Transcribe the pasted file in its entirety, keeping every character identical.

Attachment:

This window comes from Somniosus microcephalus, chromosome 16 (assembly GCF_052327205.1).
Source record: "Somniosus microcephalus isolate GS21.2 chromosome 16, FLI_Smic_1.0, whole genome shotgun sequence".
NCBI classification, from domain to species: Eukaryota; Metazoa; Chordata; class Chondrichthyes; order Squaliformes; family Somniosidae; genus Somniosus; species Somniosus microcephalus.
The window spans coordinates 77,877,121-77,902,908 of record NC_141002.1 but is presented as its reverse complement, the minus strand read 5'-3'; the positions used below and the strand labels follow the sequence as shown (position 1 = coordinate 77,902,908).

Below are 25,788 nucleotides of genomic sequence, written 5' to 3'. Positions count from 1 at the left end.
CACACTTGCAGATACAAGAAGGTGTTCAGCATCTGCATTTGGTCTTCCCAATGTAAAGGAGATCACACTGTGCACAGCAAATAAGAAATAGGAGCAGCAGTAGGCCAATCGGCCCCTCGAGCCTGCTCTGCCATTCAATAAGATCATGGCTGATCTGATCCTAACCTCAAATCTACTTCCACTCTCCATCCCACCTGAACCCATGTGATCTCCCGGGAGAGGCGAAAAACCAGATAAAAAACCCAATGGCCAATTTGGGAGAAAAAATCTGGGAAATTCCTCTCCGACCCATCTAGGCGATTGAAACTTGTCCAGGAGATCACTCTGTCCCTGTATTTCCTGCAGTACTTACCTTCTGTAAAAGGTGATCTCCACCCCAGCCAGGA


This window comes from Somniosus microcephalus, chromosome 16 (assembly GCF_052327205.1).
Source record: "Somniosus microcephalus isolate GS21.2 chromosome 16, FLI_Smic_1.0, whole genome shotgun sequence".
NCBI classification, from domain to species: Eukaryota; Metazoa; Chordata; class Chondrichthyes; order Squaliformes; family Somniosidae; genus Somniosus; species Somniosus microcephalus.
The window spans coordinates 77,877,121-77,902,908 of record NC_141002.1 but is presented as its reverse complement, the minus strand read 5'-3'; the positions used below and the strand labels follow the sequence as shown (position 1 = coordinate 77,902,908).

Below are 25,788 nucleotides of genomic sequence, written 5' to 3'. Positions count from 1 at the left end.
CACACTTGCAGATACAAGAAGGTGTTCAGCATCTGCATTTGGTCTTCCCAATGTAAAGGAGATCACACTGTGCACAGCAAATAAGAAATAGGAGCAGCAGTAGGCCAATCGGCCCCTCGAGCCTGCTCTGCCATTCAATAAGATCATGGCTGATCTGATCCTAACCTCAAATCTACTTCCACTCTCCATCCCACCTGAACCCATGTGATCTCCCGGGAGAGGCGAAAAACCAGATAAAAAACCCAATGGCCAATTTGGGAGAAAAAATCTGGGAAATTCCTCTCCGACCCATCTAGGCGATTGAAACTTGTCCAGGAGATCACTCTGTCCCTGTATTTCCTGCAGTACTTACCTTCTGTAAAAGGTGATCTCCACCCCAGCCAGGA